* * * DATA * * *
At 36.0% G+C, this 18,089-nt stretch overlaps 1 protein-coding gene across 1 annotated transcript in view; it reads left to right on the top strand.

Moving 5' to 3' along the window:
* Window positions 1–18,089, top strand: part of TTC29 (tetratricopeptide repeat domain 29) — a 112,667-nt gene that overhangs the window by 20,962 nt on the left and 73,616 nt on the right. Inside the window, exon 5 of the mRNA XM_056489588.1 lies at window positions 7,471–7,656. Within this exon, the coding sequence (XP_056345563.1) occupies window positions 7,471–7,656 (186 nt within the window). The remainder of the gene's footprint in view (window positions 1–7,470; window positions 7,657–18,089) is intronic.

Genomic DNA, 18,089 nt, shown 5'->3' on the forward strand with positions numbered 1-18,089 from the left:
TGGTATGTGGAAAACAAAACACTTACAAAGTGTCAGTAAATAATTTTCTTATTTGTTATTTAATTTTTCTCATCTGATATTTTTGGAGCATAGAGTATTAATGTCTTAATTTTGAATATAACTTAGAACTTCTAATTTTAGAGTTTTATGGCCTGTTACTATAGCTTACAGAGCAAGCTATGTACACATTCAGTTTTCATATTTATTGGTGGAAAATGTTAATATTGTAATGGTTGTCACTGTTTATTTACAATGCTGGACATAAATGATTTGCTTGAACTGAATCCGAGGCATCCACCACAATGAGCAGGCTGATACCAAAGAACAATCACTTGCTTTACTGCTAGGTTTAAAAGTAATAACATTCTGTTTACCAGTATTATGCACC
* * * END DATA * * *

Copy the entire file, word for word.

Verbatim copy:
At 36.0% G+C, this 18,089-nt stretch overlaps 1 protein-coding gene across 1 annotated transcript in view; it reads left to right on the top strand.

Moving 5' to 3' along the window:
* Window positions 1–18,089, top strand: part of TTC29 (tetratricopeptide repeat domain 29) — a 112,667-nt gene that overhangs the window by 20,962 nt on the left and 73,616 nt on the right. Inside the window, exon 5 of the mRNA XM_056489588.1 lies at window positions 7,471–7,656. Within this exon, the coding sequence (XP_056345563.1) occupies window positions 7,471–7,656 (186 nt within the window). The remainder of the gene's footprint in view (window positions 1–7,470; window positions 7,657–18,089) is intronic.

Genomic DNA, 18,089 nt, shown 5'->3' on the forward strand with positions numbered 1-18,089 from the left:
TGGTATGTGGAAAACAAAACACTTACAAAGTGTCAGTAAATAATTTTCTTATTTGTTATTTAATTTTTCTCATCTGATATTTTTGGAGCATAGAGTATTAATGTCTTAATTTTGAATATAACTTAGAACTTCTAATTTTAGAGTTTTATGGCCTGTTACTATAGCTTACAGAGCAAGCTATGTACACATTCAGTTTTCATATTTATTGGTGGAAAATGTTAATATTGTAATGGTTGTCACTGTTTATTTACAATGCTGGACATAAATGATTTGCTTGAACTGAATCCGAGGCATCCACCACAATGAGCAGGCTGATACCAAAGAACAATCACTTGCTTTACTGCTAGGTTTAAAAGTAATAACATTCTGTTTACCAGTATTATGCACC